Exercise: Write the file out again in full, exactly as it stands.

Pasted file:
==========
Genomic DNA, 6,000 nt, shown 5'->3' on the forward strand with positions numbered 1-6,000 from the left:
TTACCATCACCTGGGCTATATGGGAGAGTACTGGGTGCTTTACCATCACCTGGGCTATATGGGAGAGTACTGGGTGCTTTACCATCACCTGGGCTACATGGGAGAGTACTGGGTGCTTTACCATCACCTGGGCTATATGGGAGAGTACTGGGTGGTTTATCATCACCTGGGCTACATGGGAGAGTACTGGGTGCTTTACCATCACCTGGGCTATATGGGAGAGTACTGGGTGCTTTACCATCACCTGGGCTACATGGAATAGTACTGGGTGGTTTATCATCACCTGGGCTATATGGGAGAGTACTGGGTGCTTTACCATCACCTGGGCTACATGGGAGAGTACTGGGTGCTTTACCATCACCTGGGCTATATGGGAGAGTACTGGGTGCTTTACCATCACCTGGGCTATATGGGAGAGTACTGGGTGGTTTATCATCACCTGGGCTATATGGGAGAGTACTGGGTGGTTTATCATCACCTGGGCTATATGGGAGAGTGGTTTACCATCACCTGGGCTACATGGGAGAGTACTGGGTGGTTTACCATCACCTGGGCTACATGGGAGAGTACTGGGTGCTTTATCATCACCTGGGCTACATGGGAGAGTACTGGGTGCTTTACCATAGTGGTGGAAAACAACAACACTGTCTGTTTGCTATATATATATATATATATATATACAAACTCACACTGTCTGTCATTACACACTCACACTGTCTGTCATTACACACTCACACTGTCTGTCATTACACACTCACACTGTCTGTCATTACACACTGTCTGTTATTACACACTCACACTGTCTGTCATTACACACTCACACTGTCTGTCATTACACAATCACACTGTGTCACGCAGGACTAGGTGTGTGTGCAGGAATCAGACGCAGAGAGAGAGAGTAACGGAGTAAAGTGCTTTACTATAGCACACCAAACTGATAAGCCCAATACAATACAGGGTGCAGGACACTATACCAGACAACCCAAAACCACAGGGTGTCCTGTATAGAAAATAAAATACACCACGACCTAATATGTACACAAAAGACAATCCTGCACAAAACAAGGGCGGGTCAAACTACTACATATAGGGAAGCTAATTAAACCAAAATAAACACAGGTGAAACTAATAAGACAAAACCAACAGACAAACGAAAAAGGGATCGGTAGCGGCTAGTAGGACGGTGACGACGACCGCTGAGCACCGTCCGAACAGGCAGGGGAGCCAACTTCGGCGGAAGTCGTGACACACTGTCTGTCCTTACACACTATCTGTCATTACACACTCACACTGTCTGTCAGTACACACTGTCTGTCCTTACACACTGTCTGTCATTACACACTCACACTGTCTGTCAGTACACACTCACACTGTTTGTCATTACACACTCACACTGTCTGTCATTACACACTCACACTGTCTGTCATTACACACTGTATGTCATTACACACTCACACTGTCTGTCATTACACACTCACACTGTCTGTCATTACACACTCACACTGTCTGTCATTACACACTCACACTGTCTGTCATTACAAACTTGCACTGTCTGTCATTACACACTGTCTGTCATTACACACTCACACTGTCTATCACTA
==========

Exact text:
Genomic DNA, 6,000 nt, shown 5'->3' on the forward strand with positions numbered 1-6,000 from the left:
TTACCATCACCTGGGCTATATGGGAGAGTACTGGGTGCTTTACCATCACCTGGGCTATATGGGAGAGTACTGGGTGCTTTACCATCACCTGGGCTACATGGGAGAGTACTGGGTGCTTTACCATCACCTGGGCTATATGGGAGAGTACTGGGTGGTTTATCATCACCTGGGCTACATGGGAGAGTACTGGGTGCTTTACCATCACCTGGGCTATATGGGAGAGTACTGGGTGCTTTACCATCACCTGGGCTACATGGAATAGTACTGGGTGGTTTATCATCACCTGGGCTATATGGGAGAGTACTGGGTGCTTTACCATCACCTGGGCTACATGGGAGAGTACTGGGTGCTTTACCATCACCTGGGCTATATGGGAGAGTACTGGGTGCTTTACCATCACCTGGGCTATATGGGAGAGTACTGGGTGGTTTATCATCACCTGGGCTATATGGGAGAGTACTGGGTGGTTTATCATCACCTGGGCTATATGGGAGAGTGGTTTACCATCACCTGGGCTACATGGGAGAGTACTGGGTGGTTTACCATCACCTGGGCTACATGGGAGAGTACTGGGTGCTTTATCATCACCTGGGCTACATGGGAGAGTACTGGGTGCTTTACCATAGTGGTGGAAAACAACAACACTGTCTGTTTGCTATATATATATATATATATATATACAAACTCACACTGTCTGTCATTACACACTCACACTGTCTGTCATTACACACTCACACTGTCTGTCATTACACACTCACACTGTCTGTCATTACACACTGTCTGTTATTACACACTCACACTGTCTGTCATTACACACTCACACTGTCTGTCATTACACAATCACACTGTGTCACGCAGGACTAGGTGTGTGTGCAGGAATCAGACGCAGAGAGAGAGAGTAACGGAGTAAAGTGCTTTACTATAGCACACCAAACTGATAAGCCCAATACAATACAGGGTGCAGGACACTATACCAGACAACCCAAAACCACAGGGTGTCCTGTATAGAAAATAAAATACACCACGACCTAATATGTACACAAAAGACAATCCTGCACAAAACAAGGGCGGGTCAAACTACTACATATAGGGAAGCTAATTAAACCAAAATAAACACAGGTGAAACTAATAAGACAAAACCAACAGACAAACGAAAAAGGGATCGGTAGCGGCTAGTAGGACGGTGACGACGACCGCTGAGCACCGTCCGAACAGGCAGGGGAGCCAACTTCGGCGGAAGTCGTGACACACTGTCTGTCCTTACACACTATCTGTCATTACACACTCACACTGTCTGTCAGTACACACTGTCTGTCCTTACACACTGTCTGTCATTACACACTCACACTGTCTGTCAGTACACACTCACACTGTTTGTCATTACACACTCACACTGTCTGTCATTACACACTCACACTGTCTGTCATTACACACTGTATGTCATTACACACTCACACTGTCTGTCATTACACACTCACACTGTCTGTCATTACACACTCACACTGTCTGTCATTACACACTCACACTGTCTGTCATTACAAACTTGCACTGTCTGTCATTACACACTGTCTGTCATTACACACTCACACTGTCTATCACTA